Indeed, the second issue that preoccupied Governing Council was the degree of excess capacity in the economy. The economic growth we experienced in the first half of the year has been sufficient to bring the level of production close to our estimates of capacity. Let me reiterate, inflation has always been and remains a question of supply and demand. Therefore, one might expect continued above-potential economic growth—which we are forecasting for the next few quarters—to cause inflation to rise over time. However, the economy builds new capacity every day, through new companies and through investment and increased employment. We note that there is still some excess capacity in the labour market: there are people who are working part time who would prefer full-time work, there is still below-trend participation in work by youth, and hours worked are lower than we would expect. Accordingly, what we expect to see—and what occurs at this stage of virtually every economic cycle—is capacity-augmenting investment and the creation of new jobs at existing firms or at new firms, along with rising productivity. All of this could mean higher potential output than we have built into our projection. Because this process is highly uncertain as to timing and size, we build it into our projection conservatively. But the bottom line is that the economy could be capable of generating more non-inflationary growth than we are assuming.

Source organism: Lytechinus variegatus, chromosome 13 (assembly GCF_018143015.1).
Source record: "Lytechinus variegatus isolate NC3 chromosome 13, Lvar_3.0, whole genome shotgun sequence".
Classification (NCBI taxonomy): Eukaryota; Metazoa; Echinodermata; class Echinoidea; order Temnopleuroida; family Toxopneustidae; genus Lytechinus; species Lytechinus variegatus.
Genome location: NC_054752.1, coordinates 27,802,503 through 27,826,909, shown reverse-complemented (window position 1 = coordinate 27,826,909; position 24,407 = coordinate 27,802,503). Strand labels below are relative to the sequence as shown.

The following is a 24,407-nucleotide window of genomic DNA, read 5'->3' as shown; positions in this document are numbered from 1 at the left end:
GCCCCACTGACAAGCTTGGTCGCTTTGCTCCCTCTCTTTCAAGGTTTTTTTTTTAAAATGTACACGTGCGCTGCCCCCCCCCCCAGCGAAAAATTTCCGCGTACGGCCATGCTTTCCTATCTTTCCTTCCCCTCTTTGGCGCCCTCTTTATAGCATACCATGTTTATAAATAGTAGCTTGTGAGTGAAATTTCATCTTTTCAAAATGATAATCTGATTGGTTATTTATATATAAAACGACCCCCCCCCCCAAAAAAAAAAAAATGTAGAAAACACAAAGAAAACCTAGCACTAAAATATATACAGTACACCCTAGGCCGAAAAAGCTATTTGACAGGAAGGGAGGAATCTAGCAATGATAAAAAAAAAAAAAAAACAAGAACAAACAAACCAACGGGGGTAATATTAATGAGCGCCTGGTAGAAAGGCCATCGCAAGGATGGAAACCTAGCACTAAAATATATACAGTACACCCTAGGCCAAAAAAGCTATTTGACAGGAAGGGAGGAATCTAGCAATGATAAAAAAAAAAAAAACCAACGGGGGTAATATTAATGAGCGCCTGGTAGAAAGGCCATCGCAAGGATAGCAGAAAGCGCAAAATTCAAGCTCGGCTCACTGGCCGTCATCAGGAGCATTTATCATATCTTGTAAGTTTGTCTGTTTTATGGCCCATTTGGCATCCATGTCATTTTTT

The third issue is the continued softness in wage growth in the context of an unemployment rate that is now about the same as it was prior to the global financial crisis. While employment growth has certainly been strong, wage increases have not kept pace. This softness is due in part to the excess capacity in the labour market that I just mentioned, and the link between excess demand and higher wages also operates with a lag. But it is also possible that other factors, including globalization, may be affecting wage dynamics.